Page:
IoT: The Internet of Things
Let's connect! From your washing machine to your fridge. What if all these devices, machines and objects are connected to the internet and share the data they receive. A way to optimise your day, inform you about your interests and give you the most recent updates. But, IoT is not only beneficial for every household. Imagine the impact it has when used in manufacturing! In this article, we explain to you what IoT means and what the future could look like implementing this in our day-to-day life, but also in fabrication.
What is The Internet of Things?
The term 'Internet of Things' became known in the 1990s. Back then, it was a new and abstract concept. But as technology is developing at a rapid pace, we are now familiar with the term and use it in our day-to-day lives without even noticing it.
An easy way to explain IoT: everyday physical devices that are all digitally connected.
All these objects are connected with the internet and built with sensors and hardware being controlled by data they collect. Some of our daily objects are already on the right path towards IoT, think about your internet-connected thermostats and wifi connected doorbells, which are all controlled by the owner's mobile through apps or websites. But there are still many physical objects to be digitalised. IoT is not only applicable to household objects for our daily lives, think about what it can offer on a larger scale such as healthcare, industry and cities.
Why is IoT important?
Since the beginning of humanity, we have been searching for solutions to make our lives easier. We might think our lives are already pretty organised with the use of the internet, online shopping, smartwatches and mobile apps, but there is still a lot to improve. Think about the 'smart fridge', in western countries food is still getting wasted by big amounts. But what if your fridge tells you that food is almost wasting away? And the refrigerator is processing orders with the supermarket on its own with the data it collects? This is only one of the many household appliances examples of how IoT is changing the world and our lives. The efficiency, waste reduction and time-saving is a big win for humanity! So what are we waiting for?
One of the most significant considerations and essential factors of IoT both in industry and in our day-to-day lives is security! To secure the connection of all objects and devices, privacy and security are critical, but at the same time easy to implement. If the internet connection is secure, then all connected devices are secure. Luckily, many cybersecurity systems are making it possible to connect everything on a safe scale.
The next consideration to implement IoT in your objects and devices are the several systems available in your country and for your industry. Some of the systems used in the experience of Rompa are:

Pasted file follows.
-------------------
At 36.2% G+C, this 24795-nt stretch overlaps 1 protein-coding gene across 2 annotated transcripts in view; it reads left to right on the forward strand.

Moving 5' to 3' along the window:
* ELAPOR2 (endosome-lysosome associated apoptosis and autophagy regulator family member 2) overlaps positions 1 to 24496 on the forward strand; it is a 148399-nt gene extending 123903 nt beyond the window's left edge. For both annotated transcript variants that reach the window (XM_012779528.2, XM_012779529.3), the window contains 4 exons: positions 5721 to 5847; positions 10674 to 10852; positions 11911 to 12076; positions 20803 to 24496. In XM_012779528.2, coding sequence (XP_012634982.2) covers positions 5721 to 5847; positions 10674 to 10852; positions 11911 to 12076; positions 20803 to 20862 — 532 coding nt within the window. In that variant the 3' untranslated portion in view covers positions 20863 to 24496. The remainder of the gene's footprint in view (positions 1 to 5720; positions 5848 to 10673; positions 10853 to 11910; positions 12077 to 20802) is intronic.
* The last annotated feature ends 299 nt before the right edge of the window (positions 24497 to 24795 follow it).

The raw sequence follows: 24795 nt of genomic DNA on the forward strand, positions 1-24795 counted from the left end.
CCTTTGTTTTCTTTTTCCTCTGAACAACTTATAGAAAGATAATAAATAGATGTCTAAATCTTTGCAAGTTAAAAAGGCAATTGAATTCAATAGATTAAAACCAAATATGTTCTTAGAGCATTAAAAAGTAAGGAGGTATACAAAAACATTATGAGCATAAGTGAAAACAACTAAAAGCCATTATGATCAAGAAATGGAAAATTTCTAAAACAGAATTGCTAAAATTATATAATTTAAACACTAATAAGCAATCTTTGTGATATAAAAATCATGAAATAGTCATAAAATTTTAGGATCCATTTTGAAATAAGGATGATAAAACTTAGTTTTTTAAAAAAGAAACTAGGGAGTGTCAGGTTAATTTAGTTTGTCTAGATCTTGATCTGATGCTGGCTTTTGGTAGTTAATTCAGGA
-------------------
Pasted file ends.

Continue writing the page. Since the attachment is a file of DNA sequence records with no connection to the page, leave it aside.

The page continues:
- WLAN, available in every country.
- Bluetooth Low Energy (BLE), available in every country.
- LoRa is available in parts of North and South America, Africa, Europe, Asia and Australia, although the bandwidths differ per location.
- Sigfox is available in most European countries, as well as in Australia, Japan, Tunisia, Oman, Madagascar, Laos, South Africa, Iran, Brazil, Argentina, Colombia, Mexico and the United States.
NB-IoT and LTE-M utilise existing 3G and 4G networks, which offer virtually global coverage. LTE-M is very popular in the United States.
IIoT: Industrial Internet of Things
Not long after the concept of IoT, IIoT came on the market for usage on a large scale. With all manufacturing devices connected, they also collect and transmit data for analytic purposes. With data regularly being collected, the machines are in a constant optimisation process. In this way, fabrication becomes safer, cost-saving and efficient.
So where is IoT used in manufacturing? Some of the major industries where The Internet of Things is already implemented are the automotive-, oil- and gas industries. But we see the development also in agriculture and healthcare.
Taking agriculture as an example, it helps the farmers make the decision when to harvest as their sensors calculate the optimal date for harvesting. These sensors are located, for example, in the soil and around the farm to collect data to one central system where the analysis is done to decide if the harvest is ready, or not.
IIoT and Industry 4.0
These concepts have been around for many years and are being developed and implemented in many industries. The term Industry 4.0 was created by the German government to acknowledge the importance of automation. IIoT became the main component to implement the concept of Industry 4.0, making manufacturers advanced and in communication.
Let's get one thing straight: both of the concepts have the same goal. This goal is to create industries that are globally more efficient, more flexible and more communicative. On one side, we have the concept of Industry 4.0 providing optimisation in materials being used, automation, new technologies and digitalisation. To make this possible the concept of IIoT is being used to implement these goals of Industry 4.0
Contact Rompa for more information
There is so much more to tell you about IoT, and we would be happy to tell you all about it! Did you know that we also launched a whitepaper regarding IoT a couple of years ago? Make sure to request a download here
to read more about Rompa and IoT. Would you like to speak to our specialists about this? Are you interested in implementing the Internet of Things concept into your production? We, at Rompa, have many years of experience in the field. Don't hesitate and contact us
! We are always happy to answer all your questions and give you additional advice.